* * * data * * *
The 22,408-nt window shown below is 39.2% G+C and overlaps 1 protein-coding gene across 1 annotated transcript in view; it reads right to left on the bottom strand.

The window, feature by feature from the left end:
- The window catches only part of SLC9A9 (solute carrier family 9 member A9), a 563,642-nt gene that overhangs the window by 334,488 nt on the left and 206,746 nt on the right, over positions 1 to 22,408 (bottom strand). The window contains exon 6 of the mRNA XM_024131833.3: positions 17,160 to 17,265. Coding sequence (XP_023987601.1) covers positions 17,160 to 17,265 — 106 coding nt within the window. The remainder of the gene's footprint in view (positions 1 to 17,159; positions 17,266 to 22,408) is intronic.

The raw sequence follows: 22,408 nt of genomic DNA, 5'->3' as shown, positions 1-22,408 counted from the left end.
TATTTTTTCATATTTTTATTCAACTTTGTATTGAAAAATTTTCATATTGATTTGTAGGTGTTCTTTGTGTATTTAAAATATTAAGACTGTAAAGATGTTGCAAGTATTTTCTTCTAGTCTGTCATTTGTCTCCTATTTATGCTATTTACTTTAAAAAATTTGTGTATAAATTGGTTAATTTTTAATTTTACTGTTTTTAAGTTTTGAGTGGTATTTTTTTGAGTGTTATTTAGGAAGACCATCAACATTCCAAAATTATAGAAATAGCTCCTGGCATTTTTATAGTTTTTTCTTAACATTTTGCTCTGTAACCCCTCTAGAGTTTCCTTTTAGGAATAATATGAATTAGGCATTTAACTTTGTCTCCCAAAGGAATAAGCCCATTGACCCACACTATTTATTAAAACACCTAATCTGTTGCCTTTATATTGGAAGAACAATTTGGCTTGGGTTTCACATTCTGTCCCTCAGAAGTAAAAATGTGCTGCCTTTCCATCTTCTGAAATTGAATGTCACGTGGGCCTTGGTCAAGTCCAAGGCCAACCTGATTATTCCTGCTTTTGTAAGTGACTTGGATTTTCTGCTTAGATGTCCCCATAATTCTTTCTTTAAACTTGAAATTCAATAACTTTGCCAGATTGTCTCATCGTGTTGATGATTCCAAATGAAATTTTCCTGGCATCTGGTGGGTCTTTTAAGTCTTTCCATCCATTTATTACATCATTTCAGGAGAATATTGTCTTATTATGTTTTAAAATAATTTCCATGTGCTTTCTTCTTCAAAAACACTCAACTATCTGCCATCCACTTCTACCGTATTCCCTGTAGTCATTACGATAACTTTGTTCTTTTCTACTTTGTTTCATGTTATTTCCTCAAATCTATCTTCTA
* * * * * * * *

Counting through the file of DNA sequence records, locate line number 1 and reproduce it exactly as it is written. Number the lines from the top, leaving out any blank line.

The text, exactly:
The 22,408-nt window shown below is 39.2% G+C and overlaps 1 protein-coding gene across 1 annotated transcript in view; it reads right to left on the bottom strand.